Michael: She has those! Those are not contacts! Those are her’s! (Laughs) She plays Apple, the female lead in the film. I’m trying to talk about the story without giving it away. But she’s Munroe Chambers’ girlfriend in the story. And Munroe is a wonderful surprise. I knew nothing about him. I’d read this script and talked to the directors over Skype and said, “what do you want to do with it?” And they were all just joyously enthusiastic, the three of them. But we can talk about them later on, the three directors.
Michael: But I knew none of the other cast members going into this. Well no, who did I know? I did not know Aaron Jeffery. I knew Romano Ozari because in Quebec we’d done some work before. But I loved the script, I loved the idea of it, I said, “is this gonna be done tongue in cheek?” And they said, “no, no, we want to create a reality that we all stay true to.” You know? It’s a post-apocalyptic world set in 1997 or 1993. Instead of cars, everyone rides around on bikes and water is the most valuable commodity, which my character controls. And they were doing it very true to a comic book format and characterization. And I said, “okay.” So when I got there, I expected them to shoot this and edit it like a comic book, you know what I mean? The storyline is true to the comic book, but the shooting is as naturalistic as they possibly could do it. And it does not apologize for itself. It is absolutely charming. There’s no winking at the camera, you know what I mean? Tongue in cheek? It’s absolutely committed and authentic. I’m talking around things here because I don’t want to give away storylines.
Miles: No, that’s okay. My question would be: since you were worried about it possibly being tongue in cheek…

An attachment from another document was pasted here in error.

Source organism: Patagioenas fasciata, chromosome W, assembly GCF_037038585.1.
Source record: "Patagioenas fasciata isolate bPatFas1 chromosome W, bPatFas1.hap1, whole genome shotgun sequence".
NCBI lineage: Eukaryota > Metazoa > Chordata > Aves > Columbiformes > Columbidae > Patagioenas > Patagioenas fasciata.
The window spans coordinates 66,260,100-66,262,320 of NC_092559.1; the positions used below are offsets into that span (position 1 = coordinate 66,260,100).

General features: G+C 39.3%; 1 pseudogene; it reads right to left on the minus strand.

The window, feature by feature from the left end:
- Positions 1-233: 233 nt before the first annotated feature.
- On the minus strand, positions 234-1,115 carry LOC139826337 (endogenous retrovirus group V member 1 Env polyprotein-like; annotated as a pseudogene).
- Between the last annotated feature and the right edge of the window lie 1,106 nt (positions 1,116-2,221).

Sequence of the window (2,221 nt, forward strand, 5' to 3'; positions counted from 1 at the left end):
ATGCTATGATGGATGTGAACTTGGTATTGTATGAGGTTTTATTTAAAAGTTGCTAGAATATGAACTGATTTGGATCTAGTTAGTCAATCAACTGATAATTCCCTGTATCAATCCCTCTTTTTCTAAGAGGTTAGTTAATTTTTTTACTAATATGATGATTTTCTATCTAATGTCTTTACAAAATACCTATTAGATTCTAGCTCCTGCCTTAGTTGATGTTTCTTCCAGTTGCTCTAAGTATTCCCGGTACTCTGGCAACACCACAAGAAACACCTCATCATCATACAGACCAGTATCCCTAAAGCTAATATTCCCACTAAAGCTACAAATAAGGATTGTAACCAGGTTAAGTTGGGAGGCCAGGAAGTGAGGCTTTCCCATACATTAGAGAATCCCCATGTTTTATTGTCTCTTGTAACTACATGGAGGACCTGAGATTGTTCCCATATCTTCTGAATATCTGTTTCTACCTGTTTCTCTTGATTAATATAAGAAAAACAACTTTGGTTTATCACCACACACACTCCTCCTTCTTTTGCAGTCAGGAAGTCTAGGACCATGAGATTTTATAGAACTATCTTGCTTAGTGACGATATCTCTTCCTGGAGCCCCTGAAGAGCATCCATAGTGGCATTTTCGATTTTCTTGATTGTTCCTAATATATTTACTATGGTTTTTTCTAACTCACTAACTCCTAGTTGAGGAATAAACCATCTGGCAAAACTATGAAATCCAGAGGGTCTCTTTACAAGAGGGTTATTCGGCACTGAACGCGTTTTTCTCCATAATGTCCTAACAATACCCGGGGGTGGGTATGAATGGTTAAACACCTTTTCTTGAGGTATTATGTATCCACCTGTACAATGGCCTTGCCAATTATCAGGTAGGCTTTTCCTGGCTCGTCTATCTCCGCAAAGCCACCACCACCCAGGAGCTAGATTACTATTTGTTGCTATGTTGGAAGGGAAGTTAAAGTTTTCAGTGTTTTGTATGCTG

Michael: No, there is none of that.
Miles: No, I mean, once you went into the meeting that was your fear and obviously it didn’t turn out that way. But do you get a lot of offers for films like that these days because of your history with the genre?
Michael: Oh absolutely. I get about three or four scripts a week and a lot of them want me to parody myself or pass comment on myself. I’m just not interested in that. How do I say this? Look, I’ll be 65 next month. I’ve been doing this for forty, forty-five years. I’m really interested in pushing the limits of what I do now and I’ve been doing that for the last ten years. I’ve had a couple of brushes with cancer over the last fifteen years. And I’m not interested in doing something I’ve done before, I really want to try new things. For example, they offered me a role a few weeks ago for this TV series, which — I won’t mention it, because I don’t want to prejudice it — but I said, “I’ll come in and show you…” And they said, “no, no, you don’t have to audition.” But I said, “no, I’ll show you what I want to do.” Because they wanted a stereotypical kinda Michael Ironside heavy to play this authority figure and I wanted to play him slightly eccentric. And I wanted him to come off as quite mad, but in a joyous way. So I came in and showed them the way I wanted to do it and they had a conference meeting and the money came out and said, “we’re nervous, because we’re packaging this in a certain way and if we don’t get the results we want for these episodes, we’re gonna lose a lot.” And they said, “so we’re gonna pass, would you consider doing it this way?” I said no. I’m not — I don’t know how to say this — look, my time on this rock is limited and I want to find out how long my arm is in certain areas and that’s what I’m trying these days. This character Zeus in Turbo Kid is an absolute caricature. He’s not meant to be realistic, he’s meant to have a certain joi de vivre and he’s doing it all basically in rags and leftover clothing. He’s a pompous autocrat. There’s a lot of metaphors in this film. I never talked to the directors about it, but I assumed they were doing it on purpose. Political metaphors about water rights and children having relationships with animated objects rather than other human beings, you know what I mean?